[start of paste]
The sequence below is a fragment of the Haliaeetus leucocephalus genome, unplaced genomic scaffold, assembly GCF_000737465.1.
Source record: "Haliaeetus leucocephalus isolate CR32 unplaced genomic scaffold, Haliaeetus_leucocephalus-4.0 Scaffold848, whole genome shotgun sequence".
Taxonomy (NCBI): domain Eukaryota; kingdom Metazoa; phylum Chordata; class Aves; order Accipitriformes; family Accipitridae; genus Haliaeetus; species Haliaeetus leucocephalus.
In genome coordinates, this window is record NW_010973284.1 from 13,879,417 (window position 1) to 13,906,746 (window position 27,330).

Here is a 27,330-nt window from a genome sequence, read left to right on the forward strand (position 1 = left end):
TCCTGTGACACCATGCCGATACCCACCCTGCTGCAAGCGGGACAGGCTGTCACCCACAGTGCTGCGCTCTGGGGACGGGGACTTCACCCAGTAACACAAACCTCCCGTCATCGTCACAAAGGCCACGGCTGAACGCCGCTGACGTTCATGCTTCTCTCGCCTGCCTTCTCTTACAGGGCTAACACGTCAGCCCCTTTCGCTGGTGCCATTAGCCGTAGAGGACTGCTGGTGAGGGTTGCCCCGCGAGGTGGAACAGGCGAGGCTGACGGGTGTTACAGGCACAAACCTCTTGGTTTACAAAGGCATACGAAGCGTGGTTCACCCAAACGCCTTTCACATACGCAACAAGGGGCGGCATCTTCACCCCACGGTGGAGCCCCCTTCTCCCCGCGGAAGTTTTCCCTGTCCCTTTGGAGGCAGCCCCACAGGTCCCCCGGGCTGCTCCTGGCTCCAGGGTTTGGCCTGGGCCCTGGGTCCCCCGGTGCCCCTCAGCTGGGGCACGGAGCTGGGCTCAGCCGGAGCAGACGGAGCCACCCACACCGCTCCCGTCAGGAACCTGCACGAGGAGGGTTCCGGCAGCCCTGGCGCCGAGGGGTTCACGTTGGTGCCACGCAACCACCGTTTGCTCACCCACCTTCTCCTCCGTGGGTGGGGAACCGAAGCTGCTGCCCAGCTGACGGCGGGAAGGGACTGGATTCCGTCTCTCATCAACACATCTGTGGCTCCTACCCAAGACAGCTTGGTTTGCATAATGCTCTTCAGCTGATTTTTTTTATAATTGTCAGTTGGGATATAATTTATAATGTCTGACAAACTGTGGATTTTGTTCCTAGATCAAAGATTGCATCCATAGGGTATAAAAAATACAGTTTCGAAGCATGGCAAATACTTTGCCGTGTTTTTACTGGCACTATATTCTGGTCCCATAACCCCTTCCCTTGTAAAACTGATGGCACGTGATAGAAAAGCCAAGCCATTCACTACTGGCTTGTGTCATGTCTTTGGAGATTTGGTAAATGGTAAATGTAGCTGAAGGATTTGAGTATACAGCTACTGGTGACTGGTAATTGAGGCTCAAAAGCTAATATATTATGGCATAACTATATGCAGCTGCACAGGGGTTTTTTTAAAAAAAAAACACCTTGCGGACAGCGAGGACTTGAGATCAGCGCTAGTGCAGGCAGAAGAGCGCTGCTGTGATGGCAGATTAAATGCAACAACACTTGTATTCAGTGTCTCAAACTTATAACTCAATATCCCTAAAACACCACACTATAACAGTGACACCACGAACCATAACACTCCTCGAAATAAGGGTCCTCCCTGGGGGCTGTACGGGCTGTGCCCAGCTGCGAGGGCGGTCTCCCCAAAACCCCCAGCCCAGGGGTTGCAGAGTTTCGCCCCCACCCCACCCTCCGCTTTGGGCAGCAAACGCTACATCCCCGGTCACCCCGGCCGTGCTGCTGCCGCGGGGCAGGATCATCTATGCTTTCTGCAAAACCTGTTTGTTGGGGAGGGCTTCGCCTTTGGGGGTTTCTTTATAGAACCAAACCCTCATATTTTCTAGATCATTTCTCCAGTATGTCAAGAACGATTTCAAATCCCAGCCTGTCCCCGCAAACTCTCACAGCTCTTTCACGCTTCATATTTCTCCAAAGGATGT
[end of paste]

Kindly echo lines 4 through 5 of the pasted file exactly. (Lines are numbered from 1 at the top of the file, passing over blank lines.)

In genome coordinates, this window is record NW_010973284.1 from 13,879,417 (window position 1) to 13,906,746 (window position 27,330).

Here is a 27,330-nt window from a genome sequence, read left to right on the forward strand (position 1 = left end):